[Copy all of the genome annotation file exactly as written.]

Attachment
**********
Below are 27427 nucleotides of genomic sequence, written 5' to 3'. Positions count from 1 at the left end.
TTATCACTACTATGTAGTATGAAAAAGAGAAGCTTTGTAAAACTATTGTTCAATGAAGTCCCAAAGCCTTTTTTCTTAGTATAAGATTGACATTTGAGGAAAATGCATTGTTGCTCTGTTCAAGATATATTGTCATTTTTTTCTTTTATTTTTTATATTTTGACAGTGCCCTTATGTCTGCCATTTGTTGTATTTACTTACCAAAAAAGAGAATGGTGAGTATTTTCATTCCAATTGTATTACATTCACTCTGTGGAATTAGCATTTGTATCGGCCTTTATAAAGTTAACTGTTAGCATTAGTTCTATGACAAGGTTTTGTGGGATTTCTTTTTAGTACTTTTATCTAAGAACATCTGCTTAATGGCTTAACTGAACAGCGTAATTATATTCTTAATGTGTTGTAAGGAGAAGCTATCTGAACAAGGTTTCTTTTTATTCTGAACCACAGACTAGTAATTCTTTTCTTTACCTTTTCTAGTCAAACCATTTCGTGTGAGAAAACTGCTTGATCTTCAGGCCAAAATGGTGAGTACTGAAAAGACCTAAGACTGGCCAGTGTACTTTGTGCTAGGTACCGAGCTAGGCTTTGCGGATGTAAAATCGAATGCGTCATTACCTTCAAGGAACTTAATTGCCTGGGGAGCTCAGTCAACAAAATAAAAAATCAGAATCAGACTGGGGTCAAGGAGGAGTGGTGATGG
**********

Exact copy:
Below are 27427 nucleotides of genomic sequence, written 5' to 3'. Positions count from 1 at the left end.
TTATCACTACTATGTAGTATGAAAAAGAGAAGCTTTGTAAAACTATTGTTCAATGAAGTCCCAAAGCCTTTTTTCTTAGTATAAGATTGACATTTGAGGAAAATGCATTGTTGCTCTGTTCAAGATATATTGTCATTTTTTTCTTTTATTTTTTATATTTTGACAGTGCCCTTATGTCTGCCATTTGTTGTATTTACTTACCAAAAAAGAGAATGGTGAGTATTTTCATTCCAATTGTATTACATTCACTCTGTGGAATTAGCATTTGTATCGGCCTTTATAAAGTTAACTGTTAGCATTAGTTCTATGACAAGGTTTTGTGGGATTTCTTTTTAGTACTTTTATCTAAGAACATCTGCTTAATGGCTTAACTGAACAGCGTAATTATATTCTTAATGTGTTGTAAGGAGAAGCTATCTGAACAAGGTTTCTTTTTATTCTGAACCACAGACTAGTAATTCTTTTCTTTACCTTTTCTAGTCAAACCATTTCGTGTGAGAAAACTGCTTGATCTTCAGGCCAAAATGGTGAGTACTGAAAAGACCTAAGACTGGCCAGTGTACTTTGTGCTAGGTACCGAGCTAGGCTTTGCGGATGTAAAATCGAATGCGTCATTACCTTCAAGGAACTTAATTGCCTGGGGAGCTCAGTCAACAAAATAAAAAATCAGAATCAGACTGGGGTCAAGGAGGAGTGGTGATGG